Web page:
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Don't expect Bradley Beal to request a trade from the Wizards

Don't expect Bradley Beal to request a trade from the Wizards

CHARLOTTE — Bradley Beal made headlines on Friday afternoon when he said in an All-Star Q&A that he wants to stay with the Wizards for many years to come, that he hopes to “retire in this jersey” and that he is “all about loyalty.” 

That suggested he will not become the next NBA star to request a trade. But the topic of a trade request was never actually discussed.

So, a few hours later, NBC Sports Washington caught up with Beal for a 1-on-1 interview at the All-Star Celebrity Game to expand on those thoughts.

Beal explained in detail why he has no plans to ask the Wizards for a trade, and how he doesn’t envision a scenario where that could happen.

“I mean, look where that’s gotten a lot of guys now. It doesn’t always play out in your favor,” he told NBC Sports Washington.

“So, I’m thinking like what good could that bring me? In my head, that’s just more turmoil for the team. It’s another distraction."

Beal, 25, has two years left on his contract with the Wizards. He is due $27.1 million next season and $28.8 million for the 2020-21 campaign.

Beal was picked third overall by the Wizards in the 2012 NBA Draft. He has since developed into a two-time All-Star and has helped lead the Wizards to the playoffs four times in the past five years.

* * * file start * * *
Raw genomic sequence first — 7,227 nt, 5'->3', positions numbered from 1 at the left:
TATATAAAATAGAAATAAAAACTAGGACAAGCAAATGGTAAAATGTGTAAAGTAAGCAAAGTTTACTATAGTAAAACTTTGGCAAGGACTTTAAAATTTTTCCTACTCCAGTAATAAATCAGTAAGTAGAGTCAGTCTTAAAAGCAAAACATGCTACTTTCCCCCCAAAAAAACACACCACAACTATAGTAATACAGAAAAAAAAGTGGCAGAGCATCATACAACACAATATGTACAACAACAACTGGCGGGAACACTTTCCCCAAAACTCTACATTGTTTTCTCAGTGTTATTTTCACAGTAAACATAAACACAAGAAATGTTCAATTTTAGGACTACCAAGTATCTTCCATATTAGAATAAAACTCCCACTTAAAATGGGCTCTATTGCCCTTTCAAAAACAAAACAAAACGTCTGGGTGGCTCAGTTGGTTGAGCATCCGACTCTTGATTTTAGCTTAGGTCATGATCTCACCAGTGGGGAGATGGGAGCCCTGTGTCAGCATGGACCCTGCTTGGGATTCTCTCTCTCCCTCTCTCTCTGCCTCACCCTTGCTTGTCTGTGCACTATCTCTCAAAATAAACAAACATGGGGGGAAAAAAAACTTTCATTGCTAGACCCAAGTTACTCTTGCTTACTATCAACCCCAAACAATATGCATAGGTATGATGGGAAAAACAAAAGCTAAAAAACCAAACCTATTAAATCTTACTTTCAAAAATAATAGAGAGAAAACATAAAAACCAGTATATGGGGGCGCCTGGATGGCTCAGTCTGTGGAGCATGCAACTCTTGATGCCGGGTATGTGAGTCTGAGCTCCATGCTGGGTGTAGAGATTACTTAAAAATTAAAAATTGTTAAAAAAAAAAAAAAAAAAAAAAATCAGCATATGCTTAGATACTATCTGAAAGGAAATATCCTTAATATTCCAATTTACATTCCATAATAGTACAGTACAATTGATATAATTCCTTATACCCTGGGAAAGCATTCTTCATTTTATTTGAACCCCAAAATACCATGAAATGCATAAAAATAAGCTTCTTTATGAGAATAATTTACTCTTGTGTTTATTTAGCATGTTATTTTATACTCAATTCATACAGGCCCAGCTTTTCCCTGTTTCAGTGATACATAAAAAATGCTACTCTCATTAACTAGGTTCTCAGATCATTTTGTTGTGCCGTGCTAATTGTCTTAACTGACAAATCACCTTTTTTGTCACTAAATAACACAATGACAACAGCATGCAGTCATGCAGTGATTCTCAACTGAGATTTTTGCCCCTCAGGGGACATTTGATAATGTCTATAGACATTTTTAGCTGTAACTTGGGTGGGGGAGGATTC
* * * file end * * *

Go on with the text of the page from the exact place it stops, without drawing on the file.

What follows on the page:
This season, however, things have gone south for the team. John Wall was lost for the year due to a torn Achilles and Dwight Howard has appeared in only nine games due to back surgery. 

The Wizards have made five trades since training camp, including ones to ship mainstays Otto Porter Jr. and Markieff Morris out of the organization.

They are currently 10 games under .500 at the All-Star break, which has put the spotlight on Beal’s future. The formula for a blockbuster trade usually includes a star on a losing team, and Beal fits the bill.

Beal, though, can already imagine the drawbacks of requesting a trade. He sees the mess that Anthony Davis and the Pelicans are dealing with in New Orleans and doesn't want that for himself.

"I always feel like if I requested a trade, and I didn’t get traded, there’s no way in hell I’m gonna be able to go and play with my teammates who know I don’t want to be here. That’s mind-boggling to me," he said.

People change their minds, and Beal very well could. But he insists he has no thoughts of leaving the Wizards and says the speculation can effectively end.

“Until the team doesn’t want me anymore, I’m gonna be here,” he said. “I’m here. I’m a Wizard, day in and day out. They pay me and I have to show up and do my work. Until that changes, that’s who I’m loyal to.”

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Report: NBA likely to use new All-Star format again, will discuss using it in G-League

Report: NBA likely to use new All-Star format again, will discuss using it in G-League

If you were a fan of the NBA's new format for the All-Star game, which featured a target score to decide the winner instead of a clock, you might be in luck.